Yet not all companies are reporting bad news. For example, Flowserve Corp. announced record third-quarter performance including earnings per share, sales and bookings. On Oct. 10, Frank Vargo, Vice President for International Economic Affairs of the National Association of Manufacturers (NAM), said that the trade figures released by the Commerce Department showing that manufactured goods exports continued a rapid growth pace in August, up 15% over August 2007, offers “a positive counterpoint to the otherwise grim economic news from Wall Street.”

And so far things aren’t all that bad for valve makers. The VMA State of the Economy Survey for October 2008 reported that 84.6% of respondents to the latest member survey report an increase in shipments over the previous month, and 65.4% expect to see more business this year.

And remember that the price of crude oil is down, which may help reduce some manufacturing costs, and seems to have changed its relationship to the stock market. When crude was above $100/bbl the Dow tended to follow it in an inverse way, falling as crude rose and rising as it fell. Now the two numbers run in the same direction, perhaps showing that crude has reverted to being a commodity, rather than the plaything of the speculators and hedge funds.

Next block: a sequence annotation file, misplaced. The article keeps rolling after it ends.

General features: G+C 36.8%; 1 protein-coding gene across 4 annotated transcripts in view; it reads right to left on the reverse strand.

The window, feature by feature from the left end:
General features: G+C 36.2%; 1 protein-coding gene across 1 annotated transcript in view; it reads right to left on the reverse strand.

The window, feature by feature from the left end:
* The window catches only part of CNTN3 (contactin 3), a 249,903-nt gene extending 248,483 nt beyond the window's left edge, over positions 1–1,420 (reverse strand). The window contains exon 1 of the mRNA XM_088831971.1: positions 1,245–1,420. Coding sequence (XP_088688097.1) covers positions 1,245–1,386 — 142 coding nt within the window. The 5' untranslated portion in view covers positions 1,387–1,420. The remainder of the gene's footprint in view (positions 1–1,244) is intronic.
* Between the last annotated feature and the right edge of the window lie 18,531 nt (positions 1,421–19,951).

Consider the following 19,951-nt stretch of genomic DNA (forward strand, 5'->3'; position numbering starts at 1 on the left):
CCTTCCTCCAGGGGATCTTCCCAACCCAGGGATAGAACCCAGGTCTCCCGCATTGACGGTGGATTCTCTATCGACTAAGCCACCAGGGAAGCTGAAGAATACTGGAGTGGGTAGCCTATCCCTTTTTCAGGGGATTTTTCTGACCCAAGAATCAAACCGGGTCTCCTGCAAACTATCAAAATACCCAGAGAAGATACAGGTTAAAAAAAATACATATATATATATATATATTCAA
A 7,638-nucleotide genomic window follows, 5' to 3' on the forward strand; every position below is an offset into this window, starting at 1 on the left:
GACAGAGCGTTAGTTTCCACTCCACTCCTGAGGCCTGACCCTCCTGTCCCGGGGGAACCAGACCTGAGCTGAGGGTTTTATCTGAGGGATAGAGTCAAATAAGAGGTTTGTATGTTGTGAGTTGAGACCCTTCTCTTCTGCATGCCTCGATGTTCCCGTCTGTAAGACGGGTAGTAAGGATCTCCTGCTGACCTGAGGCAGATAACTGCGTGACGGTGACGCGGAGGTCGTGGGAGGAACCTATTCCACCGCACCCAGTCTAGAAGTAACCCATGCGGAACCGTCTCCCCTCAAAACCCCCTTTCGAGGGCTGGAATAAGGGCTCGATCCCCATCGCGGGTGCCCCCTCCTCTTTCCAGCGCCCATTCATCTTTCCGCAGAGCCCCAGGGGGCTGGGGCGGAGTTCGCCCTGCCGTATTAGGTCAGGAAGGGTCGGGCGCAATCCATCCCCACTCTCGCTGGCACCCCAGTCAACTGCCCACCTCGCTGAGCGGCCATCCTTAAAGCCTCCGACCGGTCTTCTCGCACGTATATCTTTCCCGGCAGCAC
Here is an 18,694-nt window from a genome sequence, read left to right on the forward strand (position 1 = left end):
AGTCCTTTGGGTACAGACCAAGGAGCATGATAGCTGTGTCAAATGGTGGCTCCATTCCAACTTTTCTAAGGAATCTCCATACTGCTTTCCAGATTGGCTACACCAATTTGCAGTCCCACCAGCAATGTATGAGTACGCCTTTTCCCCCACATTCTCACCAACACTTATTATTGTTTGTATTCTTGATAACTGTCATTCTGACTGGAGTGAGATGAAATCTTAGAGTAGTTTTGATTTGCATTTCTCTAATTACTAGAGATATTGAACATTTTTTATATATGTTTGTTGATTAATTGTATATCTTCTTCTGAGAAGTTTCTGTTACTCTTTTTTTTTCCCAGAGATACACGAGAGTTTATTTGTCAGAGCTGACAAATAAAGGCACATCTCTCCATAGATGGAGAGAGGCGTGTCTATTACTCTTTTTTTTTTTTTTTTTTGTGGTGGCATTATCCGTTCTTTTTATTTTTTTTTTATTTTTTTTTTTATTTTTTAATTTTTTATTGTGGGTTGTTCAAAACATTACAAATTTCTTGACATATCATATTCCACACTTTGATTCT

Predictions of how long it will take for the economy to begin growing again vary from 2009 to 2010 and beyond, but we’ve been through rough patches before ,and we’ll do it again. And right now would be a fine time to look for ways to save money in normal operations. We’ve been asking executives at VMA member companies for suggestions on that very topic. We’re putting their responses into an article for the winter 2008 issue of Valve Magazine, so keep an eye out for it.


You Don't Want to Meet Bill